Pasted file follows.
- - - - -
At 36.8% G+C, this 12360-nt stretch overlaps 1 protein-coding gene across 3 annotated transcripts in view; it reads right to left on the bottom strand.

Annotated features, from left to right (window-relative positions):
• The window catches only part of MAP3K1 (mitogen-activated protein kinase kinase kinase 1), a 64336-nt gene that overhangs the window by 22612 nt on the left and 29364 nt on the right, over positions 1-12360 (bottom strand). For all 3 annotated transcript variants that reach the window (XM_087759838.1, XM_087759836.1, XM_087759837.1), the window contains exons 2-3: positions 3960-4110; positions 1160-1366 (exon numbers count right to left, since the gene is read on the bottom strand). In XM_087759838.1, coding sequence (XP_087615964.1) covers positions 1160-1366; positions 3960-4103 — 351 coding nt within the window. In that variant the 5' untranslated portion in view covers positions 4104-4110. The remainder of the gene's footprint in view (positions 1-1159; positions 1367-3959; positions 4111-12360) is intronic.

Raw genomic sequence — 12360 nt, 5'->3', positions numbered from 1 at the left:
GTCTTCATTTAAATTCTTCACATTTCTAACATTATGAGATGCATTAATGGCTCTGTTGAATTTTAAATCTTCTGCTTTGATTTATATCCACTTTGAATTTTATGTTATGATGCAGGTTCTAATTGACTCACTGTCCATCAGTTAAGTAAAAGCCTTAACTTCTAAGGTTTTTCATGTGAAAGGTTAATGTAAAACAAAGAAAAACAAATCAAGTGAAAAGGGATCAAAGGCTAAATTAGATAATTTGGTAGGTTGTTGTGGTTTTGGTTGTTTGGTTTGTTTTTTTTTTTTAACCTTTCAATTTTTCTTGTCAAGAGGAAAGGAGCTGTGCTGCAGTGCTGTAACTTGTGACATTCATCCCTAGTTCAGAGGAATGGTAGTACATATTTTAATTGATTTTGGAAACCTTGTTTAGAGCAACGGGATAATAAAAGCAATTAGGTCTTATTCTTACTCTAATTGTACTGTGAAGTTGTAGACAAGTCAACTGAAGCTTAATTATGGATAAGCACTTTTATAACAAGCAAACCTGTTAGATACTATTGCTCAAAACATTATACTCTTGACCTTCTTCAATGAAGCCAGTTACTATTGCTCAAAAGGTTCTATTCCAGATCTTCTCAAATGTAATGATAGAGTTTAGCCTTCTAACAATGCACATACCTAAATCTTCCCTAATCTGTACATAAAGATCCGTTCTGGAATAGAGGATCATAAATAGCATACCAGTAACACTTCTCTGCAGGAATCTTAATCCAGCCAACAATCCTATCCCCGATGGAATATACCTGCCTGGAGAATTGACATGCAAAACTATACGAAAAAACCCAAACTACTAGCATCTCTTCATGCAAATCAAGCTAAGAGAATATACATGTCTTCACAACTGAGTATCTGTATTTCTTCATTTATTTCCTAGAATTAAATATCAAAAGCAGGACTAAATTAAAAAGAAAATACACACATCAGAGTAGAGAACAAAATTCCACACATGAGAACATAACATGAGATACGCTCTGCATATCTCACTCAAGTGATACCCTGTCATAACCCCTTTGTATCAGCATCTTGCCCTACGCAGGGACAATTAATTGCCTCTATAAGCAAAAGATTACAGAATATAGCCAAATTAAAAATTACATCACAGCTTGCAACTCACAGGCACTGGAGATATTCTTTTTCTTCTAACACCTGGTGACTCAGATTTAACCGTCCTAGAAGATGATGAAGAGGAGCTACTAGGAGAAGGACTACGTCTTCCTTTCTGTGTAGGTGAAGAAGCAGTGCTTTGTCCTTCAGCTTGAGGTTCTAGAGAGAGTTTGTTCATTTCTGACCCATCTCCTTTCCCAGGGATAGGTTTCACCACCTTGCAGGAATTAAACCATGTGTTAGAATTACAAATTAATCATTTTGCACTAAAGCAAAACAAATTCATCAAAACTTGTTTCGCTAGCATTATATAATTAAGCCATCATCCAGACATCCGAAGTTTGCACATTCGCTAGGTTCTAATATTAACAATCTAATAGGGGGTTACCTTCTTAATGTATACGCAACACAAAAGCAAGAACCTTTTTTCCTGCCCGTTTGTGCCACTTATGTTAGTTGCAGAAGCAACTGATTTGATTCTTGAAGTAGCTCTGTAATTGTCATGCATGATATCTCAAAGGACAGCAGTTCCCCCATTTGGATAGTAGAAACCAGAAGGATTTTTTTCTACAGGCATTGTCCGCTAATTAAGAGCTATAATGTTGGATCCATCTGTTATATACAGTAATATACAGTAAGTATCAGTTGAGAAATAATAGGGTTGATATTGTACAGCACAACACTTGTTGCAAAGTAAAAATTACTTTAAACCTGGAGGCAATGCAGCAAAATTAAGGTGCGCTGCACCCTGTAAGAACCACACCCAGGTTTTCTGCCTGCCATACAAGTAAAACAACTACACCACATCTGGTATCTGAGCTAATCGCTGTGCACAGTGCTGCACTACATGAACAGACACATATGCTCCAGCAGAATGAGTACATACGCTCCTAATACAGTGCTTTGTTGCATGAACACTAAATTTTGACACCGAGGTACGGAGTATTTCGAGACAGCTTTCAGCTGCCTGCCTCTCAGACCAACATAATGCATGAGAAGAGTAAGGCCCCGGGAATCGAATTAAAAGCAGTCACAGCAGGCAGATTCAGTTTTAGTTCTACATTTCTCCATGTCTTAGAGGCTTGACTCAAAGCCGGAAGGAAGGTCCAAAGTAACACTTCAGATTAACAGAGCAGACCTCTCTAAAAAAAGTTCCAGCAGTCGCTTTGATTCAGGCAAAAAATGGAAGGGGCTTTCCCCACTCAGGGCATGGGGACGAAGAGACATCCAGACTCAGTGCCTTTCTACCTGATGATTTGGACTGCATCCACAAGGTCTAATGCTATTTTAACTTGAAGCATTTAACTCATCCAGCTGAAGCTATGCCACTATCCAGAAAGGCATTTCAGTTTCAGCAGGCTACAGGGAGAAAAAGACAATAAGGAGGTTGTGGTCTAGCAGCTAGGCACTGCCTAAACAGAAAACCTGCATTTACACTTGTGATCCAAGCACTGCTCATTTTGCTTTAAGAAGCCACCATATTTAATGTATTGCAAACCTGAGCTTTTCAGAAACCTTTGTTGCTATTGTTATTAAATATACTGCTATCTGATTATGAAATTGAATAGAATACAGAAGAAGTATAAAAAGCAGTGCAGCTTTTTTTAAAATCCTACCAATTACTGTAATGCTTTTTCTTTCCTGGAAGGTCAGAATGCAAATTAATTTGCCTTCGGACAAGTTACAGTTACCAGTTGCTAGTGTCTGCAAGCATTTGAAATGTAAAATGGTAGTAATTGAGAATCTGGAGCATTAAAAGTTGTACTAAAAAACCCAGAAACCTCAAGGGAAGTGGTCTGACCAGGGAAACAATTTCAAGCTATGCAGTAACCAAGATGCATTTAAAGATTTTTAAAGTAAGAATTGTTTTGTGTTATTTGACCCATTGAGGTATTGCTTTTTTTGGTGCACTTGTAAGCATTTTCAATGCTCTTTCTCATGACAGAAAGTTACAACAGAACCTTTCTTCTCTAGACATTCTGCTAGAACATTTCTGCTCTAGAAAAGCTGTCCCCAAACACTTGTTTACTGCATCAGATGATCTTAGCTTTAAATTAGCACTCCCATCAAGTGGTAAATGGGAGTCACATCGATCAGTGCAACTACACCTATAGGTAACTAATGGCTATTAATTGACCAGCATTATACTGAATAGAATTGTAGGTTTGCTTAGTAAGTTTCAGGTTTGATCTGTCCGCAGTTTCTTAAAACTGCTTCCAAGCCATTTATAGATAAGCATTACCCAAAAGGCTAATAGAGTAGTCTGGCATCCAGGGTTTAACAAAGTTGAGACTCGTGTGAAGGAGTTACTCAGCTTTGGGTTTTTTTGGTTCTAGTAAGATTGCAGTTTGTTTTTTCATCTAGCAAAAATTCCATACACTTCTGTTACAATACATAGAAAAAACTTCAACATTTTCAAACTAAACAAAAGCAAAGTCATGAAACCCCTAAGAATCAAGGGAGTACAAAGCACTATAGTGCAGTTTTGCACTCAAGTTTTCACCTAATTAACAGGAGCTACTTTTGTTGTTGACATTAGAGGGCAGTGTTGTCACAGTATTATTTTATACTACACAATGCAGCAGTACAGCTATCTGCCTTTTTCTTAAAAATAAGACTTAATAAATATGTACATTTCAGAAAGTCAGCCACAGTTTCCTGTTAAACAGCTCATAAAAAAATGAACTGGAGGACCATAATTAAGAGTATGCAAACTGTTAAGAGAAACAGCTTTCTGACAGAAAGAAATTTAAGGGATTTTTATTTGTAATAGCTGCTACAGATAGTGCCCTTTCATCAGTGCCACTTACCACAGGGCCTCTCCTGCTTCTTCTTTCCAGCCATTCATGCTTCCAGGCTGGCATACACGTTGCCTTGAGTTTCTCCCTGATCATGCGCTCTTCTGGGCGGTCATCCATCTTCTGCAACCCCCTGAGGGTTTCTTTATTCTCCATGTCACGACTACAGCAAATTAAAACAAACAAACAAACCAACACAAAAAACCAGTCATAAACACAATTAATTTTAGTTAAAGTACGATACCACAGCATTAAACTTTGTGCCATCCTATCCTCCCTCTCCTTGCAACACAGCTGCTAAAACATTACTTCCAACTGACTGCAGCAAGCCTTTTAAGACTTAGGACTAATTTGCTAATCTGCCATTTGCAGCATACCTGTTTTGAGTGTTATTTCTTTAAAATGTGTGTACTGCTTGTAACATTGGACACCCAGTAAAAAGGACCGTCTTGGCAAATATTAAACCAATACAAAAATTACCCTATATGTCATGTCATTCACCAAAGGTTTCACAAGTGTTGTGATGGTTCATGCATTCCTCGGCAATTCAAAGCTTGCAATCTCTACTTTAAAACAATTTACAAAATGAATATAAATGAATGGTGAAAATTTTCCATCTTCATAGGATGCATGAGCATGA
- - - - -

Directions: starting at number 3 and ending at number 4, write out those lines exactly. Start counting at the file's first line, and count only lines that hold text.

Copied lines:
• The window catches only part of MAP3K1 (mitogen-activated protein kinase kinase kinase 1), a 64336-nt gene that overhangs the window by 22612 nt on the left and 29364 nt on the right, over positions 1-12360 (bottom strand). For all 3 annotated transcript variants that reach the window (XM_087759838.1, XM_087759836.1, XM_087759837.1), the window contains exons 2-3: positions 3960-4110; positions 1160-1366 (exon numbers count right to left, since the gene is read on the bottom strand). In XM_087759838.1, coding sequence (XP_087615964.1) covers positions 1160-1366; positions 3960-4103 — 351 coding nt within the window. In that variant the 5' untranslated portion in view covers positions 4104-4110. The remainder of the gene's footprint in view (positions 1-1159; positions 1367-3959; positions 4111-12360) is intronic.

Raw genomic sequence — 12360 nt, 5'->3', positions numbered from 1 at the left: